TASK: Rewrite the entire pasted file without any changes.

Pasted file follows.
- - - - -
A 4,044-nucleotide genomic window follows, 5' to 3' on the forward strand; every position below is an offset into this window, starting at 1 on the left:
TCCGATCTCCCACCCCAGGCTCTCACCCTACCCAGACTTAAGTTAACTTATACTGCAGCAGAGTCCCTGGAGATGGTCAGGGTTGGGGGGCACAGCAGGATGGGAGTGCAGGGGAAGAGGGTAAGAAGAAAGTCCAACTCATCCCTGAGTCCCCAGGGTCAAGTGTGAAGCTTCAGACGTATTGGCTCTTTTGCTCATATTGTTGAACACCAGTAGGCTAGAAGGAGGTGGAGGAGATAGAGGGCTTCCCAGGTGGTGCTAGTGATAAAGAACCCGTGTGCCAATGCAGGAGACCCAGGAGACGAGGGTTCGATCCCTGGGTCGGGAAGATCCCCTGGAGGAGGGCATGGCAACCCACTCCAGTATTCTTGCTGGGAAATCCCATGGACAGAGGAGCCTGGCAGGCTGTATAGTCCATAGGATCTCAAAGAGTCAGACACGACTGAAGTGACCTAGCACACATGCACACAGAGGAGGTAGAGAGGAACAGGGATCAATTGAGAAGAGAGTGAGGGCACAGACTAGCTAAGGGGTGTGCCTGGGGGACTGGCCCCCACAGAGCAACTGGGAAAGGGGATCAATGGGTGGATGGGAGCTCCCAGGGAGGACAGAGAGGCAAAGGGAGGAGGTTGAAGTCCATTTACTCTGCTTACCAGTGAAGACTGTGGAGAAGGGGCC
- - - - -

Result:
A 4,044-nucleotide genomic window follows, 5' to 3' on the forward strand; every position below is an offset into this window, starting at 1 on the left:
TCCGATCTCCCACCCCAGGCTCTCACCCTACCCAGACTTAAGTTAACTTATACTGCAGCAGAGTCCCTGGAGATGGTCAGGGTTGGGGGGCACAGCAGGATGGGAGTGCAGGGGAAGAGGGTAAGAAGAAAGTCCAACTCATCCCTGAGTCCCCAGGGTCAAGTGTGAAGCTTCAGACGTATTGGCTCTTTTGCTCATATTGTTGAACACCAGTAGGCTAGAAGGAGGTGGAGGAGATAGAGGGCTTCCCAGGTGGTGCTAGTGATAAAGAACCCGTGTGCCAATGCAGGAGACCCAGGAGACGAGGGTTCGATCCCTGGGTCGGGAAGATCCCCTGGAGGAGGGCATGGCAACCCACTCCAGTATTCTTGCTGGGAAATCCCATGGACAGAGGAGCCTGGCAGGCTGTATAGTCCATAGGATCTCAAAGAGTCAGACACGACTGAAGTGACCTAGCACACATGCACACAGAGGAGGTAGAGAGGAACAGGGATCAATTGAGAAGAGAGTGAGGGCACAGACTAGCTAAGGGGTGTGCCTGGGGGACTGGCCCCCACAGAGCAACTGGGAAAGGGGATCAATGGGTGGATGGGAGCTCCCAGGGAGGACAGAGAGGCAAAGGGAGGAGGTTGAAGTCCATTTACTCTGCTTACCAGTGAAGACTGTGGAGAAGGGGCC